The main part of the classification produces a characterization of each simple group. It is then necessary to check that there exists a simple group for each characterization and that it is unique. This gives a large number of separate problems; for example, the original proofs of existence and uniqueness of the monster group totaled about 200 pages, and the identification of the Ree groups by Thompson and Bombieri was one of the hardest parts of the classification. Many of the existence proofs and some of the uniqueness proofs for the sporadic groups originally used computer calculations, most of which have since been replaced by shorter hand proofs.
In 1972 Gorenstein (1979, Appendix) announced a program for completing the classification of finite simple groups, consisting of the following 16 steps:
Many of the items in the table below are taken from Solomon (2001). The date given is usually the publication date of the complete proof of a result, which is sometimes several years later than the proof or first announcement of the result, so some of the items appear in the "wrong" order.
Date | Development |
1832 | Galois introduces normal subgroups and finds the simple groups A_{n} (n ≥ 5) and PSL_{2}(F_{p}) (p ≥ 5) |
1854 | Cayley defines abstract groups |
1861 | Mathieu describes the first two Mathieu groups M_{11}, M_{12}, the first sporadic simple groups, and announces the existence of M_{24}. |
1870 | Jordan lists some simple groups: the alternating and projective special linear ones, and emphasizes the importance of the simple groups. |
1872 | Sylow proves the Sylow theorems |
1873 | Mathieu introduces three more Mathieu groups M_{22}, M_{23}, M_{24}. |
1892 | Hölder proves that the order of any nonabelian finite simple group must be a product of at least four (not necessarily distinct) primes, and asks for a classification of finite simple groups. |
1893 | Cole classifies simple groups of order up to 660 |
1896 | Frobenius and Burnside begin the study of character theory of finite groups. |
1899 | Burnside classifies the simple groups such that the centralizer of every involution is a non-trivial elementary abelian 2-group. |
1901 | Frobenius proves that a Frobenius group has a Frobenius kernel, so in particular is not simple. |
1901 | Dickson defines classical groups over arbitrary finite fields, and exceptional groups of type G_{2} over fields of odd characteristic. |
1901 | Dickson introduces the exceptional finite simple groups of type E_{6}. |
1904 | Burnside uses character theory to prove Burnside's theorem that the order of any non-abelian finite simple group must be divisible by at least 3 distinct primes. |
1905 | Dickson introduces simple groups of type G_{2} over fields of even characteristic |
1911 | Burnside conjectures that every non-abelian finite simple group has even order |
1928 | Hall proves the existence of Hall subgroups of solvable groups |
1933 | Hall begins his study of p-groups |
1935 | Brauer begins the study of modular characters. |
1936 | Zassenhaus classifies finite sharply 3-transitive permutation groups |
1938 | Fitting introduces the Fitting subgroup and proves Fitting's theorem that for solvable groups the Fitting subgroup contains its centralizer. |
1942 | Brauer describes the modular characters of a group divisible by a prime to the first power. |
1954 | Brauer classifies simple groups with GL_{2}(F_{q}) as the centralizer of an involution. |
1955 | The Brauer–Fowler theorem implies that the number of finite simple groups with given centralizer of involution is finite, suggesting an attack on the classification using centralizers of involutions. |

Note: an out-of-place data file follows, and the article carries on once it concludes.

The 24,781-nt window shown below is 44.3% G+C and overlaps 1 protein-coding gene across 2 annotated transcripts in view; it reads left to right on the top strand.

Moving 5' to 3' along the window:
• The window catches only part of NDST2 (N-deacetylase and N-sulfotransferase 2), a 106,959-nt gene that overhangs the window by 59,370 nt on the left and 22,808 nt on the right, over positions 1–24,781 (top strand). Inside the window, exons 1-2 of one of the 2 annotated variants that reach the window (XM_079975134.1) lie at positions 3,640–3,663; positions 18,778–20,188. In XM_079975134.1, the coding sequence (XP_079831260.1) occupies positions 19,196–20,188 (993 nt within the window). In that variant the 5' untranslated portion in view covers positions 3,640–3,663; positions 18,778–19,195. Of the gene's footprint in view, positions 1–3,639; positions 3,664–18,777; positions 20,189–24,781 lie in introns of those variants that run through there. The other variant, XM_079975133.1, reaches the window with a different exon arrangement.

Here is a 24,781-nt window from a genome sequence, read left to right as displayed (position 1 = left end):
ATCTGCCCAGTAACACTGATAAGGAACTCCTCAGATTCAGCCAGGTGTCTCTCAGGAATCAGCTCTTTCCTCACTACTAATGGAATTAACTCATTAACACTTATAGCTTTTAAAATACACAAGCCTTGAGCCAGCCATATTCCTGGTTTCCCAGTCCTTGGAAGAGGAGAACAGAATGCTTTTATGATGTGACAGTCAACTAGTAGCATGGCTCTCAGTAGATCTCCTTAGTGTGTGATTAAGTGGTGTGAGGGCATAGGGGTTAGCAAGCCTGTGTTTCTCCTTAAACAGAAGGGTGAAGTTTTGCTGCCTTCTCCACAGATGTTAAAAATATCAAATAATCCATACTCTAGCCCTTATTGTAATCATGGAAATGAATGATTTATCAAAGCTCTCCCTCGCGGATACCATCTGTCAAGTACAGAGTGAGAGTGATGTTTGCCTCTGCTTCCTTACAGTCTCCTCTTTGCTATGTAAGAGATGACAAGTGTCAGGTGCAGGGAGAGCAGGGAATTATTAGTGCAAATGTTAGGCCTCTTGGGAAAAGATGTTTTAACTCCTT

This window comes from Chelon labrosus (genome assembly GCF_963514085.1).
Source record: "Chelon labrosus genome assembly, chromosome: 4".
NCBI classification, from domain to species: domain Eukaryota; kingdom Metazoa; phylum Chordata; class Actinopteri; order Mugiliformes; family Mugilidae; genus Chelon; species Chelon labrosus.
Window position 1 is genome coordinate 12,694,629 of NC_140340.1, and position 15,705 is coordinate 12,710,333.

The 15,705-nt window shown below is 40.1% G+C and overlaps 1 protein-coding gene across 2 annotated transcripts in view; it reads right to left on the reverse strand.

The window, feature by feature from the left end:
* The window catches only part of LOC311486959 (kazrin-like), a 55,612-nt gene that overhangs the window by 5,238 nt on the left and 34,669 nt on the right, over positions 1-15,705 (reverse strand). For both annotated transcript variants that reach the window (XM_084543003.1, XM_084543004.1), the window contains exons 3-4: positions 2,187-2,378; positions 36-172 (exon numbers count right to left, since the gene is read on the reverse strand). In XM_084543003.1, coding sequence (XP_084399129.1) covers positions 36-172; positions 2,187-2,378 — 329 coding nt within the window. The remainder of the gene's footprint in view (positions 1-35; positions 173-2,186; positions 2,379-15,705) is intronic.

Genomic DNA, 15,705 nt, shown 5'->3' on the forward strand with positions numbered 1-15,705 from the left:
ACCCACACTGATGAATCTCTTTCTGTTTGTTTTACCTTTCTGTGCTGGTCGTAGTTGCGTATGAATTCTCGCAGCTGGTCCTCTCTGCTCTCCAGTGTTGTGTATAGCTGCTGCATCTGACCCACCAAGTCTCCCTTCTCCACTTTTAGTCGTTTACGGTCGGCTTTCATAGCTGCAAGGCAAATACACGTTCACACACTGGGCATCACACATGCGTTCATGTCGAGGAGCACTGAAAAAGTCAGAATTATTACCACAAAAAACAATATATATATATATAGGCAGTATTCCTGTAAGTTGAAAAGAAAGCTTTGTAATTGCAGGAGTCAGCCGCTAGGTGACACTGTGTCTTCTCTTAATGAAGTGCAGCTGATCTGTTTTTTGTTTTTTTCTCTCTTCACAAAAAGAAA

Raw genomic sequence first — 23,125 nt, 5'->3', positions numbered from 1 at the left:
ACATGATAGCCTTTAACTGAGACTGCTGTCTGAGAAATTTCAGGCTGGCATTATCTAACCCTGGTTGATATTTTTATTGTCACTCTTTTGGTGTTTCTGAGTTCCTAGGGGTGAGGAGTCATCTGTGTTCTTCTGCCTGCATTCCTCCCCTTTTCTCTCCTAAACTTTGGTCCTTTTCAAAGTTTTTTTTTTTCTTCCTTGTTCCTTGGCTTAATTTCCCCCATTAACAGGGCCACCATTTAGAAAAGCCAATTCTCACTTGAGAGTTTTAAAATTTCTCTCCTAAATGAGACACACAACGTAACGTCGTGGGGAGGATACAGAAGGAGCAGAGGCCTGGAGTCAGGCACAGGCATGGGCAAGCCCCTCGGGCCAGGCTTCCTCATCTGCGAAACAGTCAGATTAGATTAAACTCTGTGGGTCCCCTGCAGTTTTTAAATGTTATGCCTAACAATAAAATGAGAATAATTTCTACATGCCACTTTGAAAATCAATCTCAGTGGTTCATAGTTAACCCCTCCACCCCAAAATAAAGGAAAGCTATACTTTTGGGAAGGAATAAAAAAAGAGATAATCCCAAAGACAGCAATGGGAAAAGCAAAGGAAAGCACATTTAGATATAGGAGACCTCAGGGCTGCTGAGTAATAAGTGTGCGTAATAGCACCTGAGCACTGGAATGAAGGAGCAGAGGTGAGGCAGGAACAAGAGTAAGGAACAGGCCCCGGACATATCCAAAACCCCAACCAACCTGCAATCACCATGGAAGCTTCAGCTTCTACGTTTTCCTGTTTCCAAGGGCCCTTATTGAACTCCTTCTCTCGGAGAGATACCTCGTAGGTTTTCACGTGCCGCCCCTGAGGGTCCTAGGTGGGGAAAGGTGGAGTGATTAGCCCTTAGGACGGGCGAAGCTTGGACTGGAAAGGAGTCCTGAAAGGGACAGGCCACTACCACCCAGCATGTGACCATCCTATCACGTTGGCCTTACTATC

1955 | Chevalley introduces the Chevalley groups, in particular introducing exceptional simple groups of types F_{4}, E_{7}, and E_{8}. |
1956 | The Hall–Higman theorem describes the possibilities for the minimal polynomial of an element of prime power order for a representation of a p-solvable group. |
1957 | Suzuki shows that all finite simple CA groups of odd order are cyclic. |
1958 | The Brauer–Suzuki–Wall theorem characterizes the projective special linear groups of rank 1, and classifies the simple CA groups. |
1959 | Steinberg introduces the Steinberg groups, giving some new finite simple groups, of types ^{3}D_{4} and ^{2}E_{6} (the latter were independently found at about the same time by Tits). |
1959 | The Brauer–Suzuki theorem about groups with generalized quaternion Sylow 2-subgroups shows in particular that none of them are simple. |
1960 | Thompson proves that a group with a fixed-point-free automorphism of prime order is nilpotent. |
1960 | Feit, Marshall Hall, and Thompson show that all finite simple CN groups of odd order are cyclic. |
1960 | Suzuki introduces the Suzuki groups, with types ^{2}B_{2}. |
1961 | Ree introduces the Ree groups, with types ^{2}F_{4} and ^{2}G_{2}. |
1963 | Feit and Thompson prove the odd order theorem. |
1964 | Tits introduces BN pairs for groups of Lie type and finds the Tits group |
1965 | The Gorenstein–Walter theorem classifies groups with a dihedral Sylow 2-subgroup. |
1966 | Glauberman proves the Z* theorem |
1966 | Janko introduces the Janko group J1, the first new sporadic group for about a century. |
1968 | Glauberman proves the ZJ theorem |
1968 | Higman and Sims introduce the Higman–Sims group |
1968 | Conway introduces the Conway groups |
1969 | Walter's theorem classifies groups with abelian Sylow 2-subgroups |
1969 | Introduction of the Suzuki sporadic group, the Janko group J2, the Janko group J3, the McLaughlin group, and the Held group. |
1969 | Gorenstein introduces signalizer functors based on Thompson's ideas. |
1970 | MacWilliams shows that the 2-groups with no normal abelian subgroup of rank 3 have sectional 2-rank at most 4. (The simple groups with Sylow subgroups satisfying the latter condition were later classified by Gorenstein and Harada.) |
1970 | Bender introduced the generalized Fitting subgroup |